Addresses

The REST API can be used to manage addresses.

There are no addresses yet.

>>> from mailman.testing.documentation import dump_json
>>> dump_json('http://localhost:9001/3.0/addresses')
http_etag: "..."
start: 0
total_size: 0

When an address is created via the internal API, it is available in the REST API.

>>> from zope.component import getUtility
>>> from mailman.interfaces.usermanager import IUserManager
>>> user_manager = getUtility(IUserManager)
>>> anne = user_manager.create_address('anne@example.com')
>>> from mailman.config import config
>>> transaction = config.db
>>> transaction.commit()

>>> dump_json('http://localhost:9001/3.0/addresses')
entry 0:
    email: anne@example.com
    http_etag: "..."
    original_email: anne@example.com
    registered_on: 2005-08-01T07:49:23
    self_link: http://localhost:9001/3.0/addresses/anne@example.com
http_etag: "..."
start: 0
total_size: 1

Anne’s address can also be accessed directly.

>>> dump_json('http://localhost:9001/3.0/addresses/anne@example.com')
email: anne@example.com
http_etag: "..."
original_email: anne@example.com
registered_on: 2005-08-01T07:49:23
self_link: http://localhost:9001/3.0/addresses/anne@example.com

Bart registers with a mixed-case address. The canonical URL always includes the lower-case version.

>>> bart = user_manager.create_address('Bart.Person@example.com')
>>> transaction.commit()
>>> dump_json(
...     'http://localhost:9001/3.0/addresses/bart.person@example.com')
email: bart.person@example.com
http_etag: "..."
original_email: Bart.Person@example.com
registered_on: 2005-08-01T07:49:23
self_link: http://localhost:9001/3.0/addresses/bart.person@example.com

But his address record can be accessed with the case-preserved version too.

>>> dump_json(
...     'http://localhost:9001/3.0/addresses/Bart.Person@example.com')
email: bart.person@example.com
http_etag: "..."
original_email: Bart.Person@example.com
registered_on: 2005-08-01T07:49:23
self_link: http://localhost:9001/3.0/addresses/bart.person@example.com

When an address has a real name associated with it, this is also available in the REST API.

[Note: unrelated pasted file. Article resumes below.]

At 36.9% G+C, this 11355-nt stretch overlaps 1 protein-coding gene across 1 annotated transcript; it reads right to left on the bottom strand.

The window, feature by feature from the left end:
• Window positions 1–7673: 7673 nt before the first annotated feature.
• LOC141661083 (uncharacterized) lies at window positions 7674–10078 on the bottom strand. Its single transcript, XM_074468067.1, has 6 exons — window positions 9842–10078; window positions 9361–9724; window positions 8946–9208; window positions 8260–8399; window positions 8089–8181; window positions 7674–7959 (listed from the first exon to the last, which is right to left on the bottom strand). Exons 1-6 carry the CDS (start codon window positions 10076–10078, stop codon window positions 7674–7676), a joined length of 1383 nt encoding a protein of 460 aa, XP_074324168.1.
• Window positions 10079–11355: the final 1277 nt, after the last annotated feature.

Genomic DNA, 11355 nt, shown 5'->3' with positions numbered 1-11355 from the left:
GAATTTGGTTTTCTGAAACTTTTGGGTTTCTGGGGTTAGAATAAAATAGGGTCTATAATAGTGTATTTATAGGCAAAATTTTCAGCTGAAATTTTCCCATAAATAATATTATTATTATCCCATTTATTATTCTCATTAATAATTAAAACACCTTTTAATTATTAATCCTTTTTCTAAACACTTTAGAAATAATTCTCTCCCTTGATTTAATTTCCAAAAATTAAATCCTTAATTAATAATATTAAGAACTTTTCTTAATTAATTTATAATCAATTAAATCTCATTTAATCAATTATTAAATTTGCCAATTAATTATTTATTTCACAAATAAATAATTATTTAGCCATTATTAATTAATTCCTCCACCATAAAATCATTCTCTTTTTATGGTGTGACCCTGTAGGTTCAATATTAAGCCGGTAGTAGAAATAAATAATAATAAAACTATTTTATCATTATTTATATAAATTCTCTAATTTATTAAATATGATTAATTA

>>> cris = user_manager.create_address('cris@example.com', 'Cris Person')
>>> transaction.commit()
>>> dump_json('http://localhost:9001/3.0/addresses/cris@example.com')
display_name: Cris Person
email: cris@example.com
http_etag: "..."
original_email: cris@example.com
registered_on: 2005-08-01T07:49:23
self_link: http://localhost:9001/3.0/addresses/cris@example.com

Verifying

When the address gets verified, this attribute is available in the REST representation.

>>> from mailman.utilities.datetime import now
>>> anne.verified_on = now()
>>> transaction.commit()
>>> dump_json('http://localhost:9001/3.0/addresses/anne@example.com')
email: anne@example.com
http_etag: "..."
original_email: anne@example.com
registered_on: 2005-08-01T07:49:23
self_link: http://localhost:9001/3.0/addresses/anne@example.com
verified_on: 2005-08-01T07:49:23

Addresses can also be verified through the REST API, by POSTing to the ‘verify’ sub-resource. The POST data is ignored.

>>> dump_json('http://localhost:9001/3.0/addresses/'
...           'cris@example.com/verify', {})
date: ...
server: ...
status: 204

Now Cris’s address is verified.

>>> dump_json('http://localhost:9001/3.0/addresses/cris@example.com')
display_name: Cris Person
email: cris@example.com
http_etag: "..."
original_email: cris@example.com
registered_on: 2005-08-01T07:49:23
self_link: http://localhost:9001/3.0/addresses/cris@example.com
verified_on: 2005-08-01T07:49:23

If you should ever need to ‘unverify’ an address, POST to the ‘unverify’ sub-resource. Again, the POST data is ignored.

>>> dump_json('http://localhost:9001/3.0/addresses/'
...           'cris@example.com/unverify', {})
date: ...
server: ...
status: 204

Now Cris’s address is unverified.

>>> dump_json('http://localhost:9001/3.0/addresses/cris@example.com')
display_name: Cris Person
email: cris@example.com
http_etag: "..."
original_email: cris@example.com
registered_on: 2005-08-01T07:49:23
self_link: http://localhost:9001/3.0/addresses/cris@example.com

The user

To link an address to a user, a POST request can be sent to the /user sub-resource of the address. If the user does not exist, it will be created.

>>> dump_json('http://localhost:9001/3.0/addresses/cris@example.com/user',
...           {'display_name': 'Cris X. Person'})
content-length: 0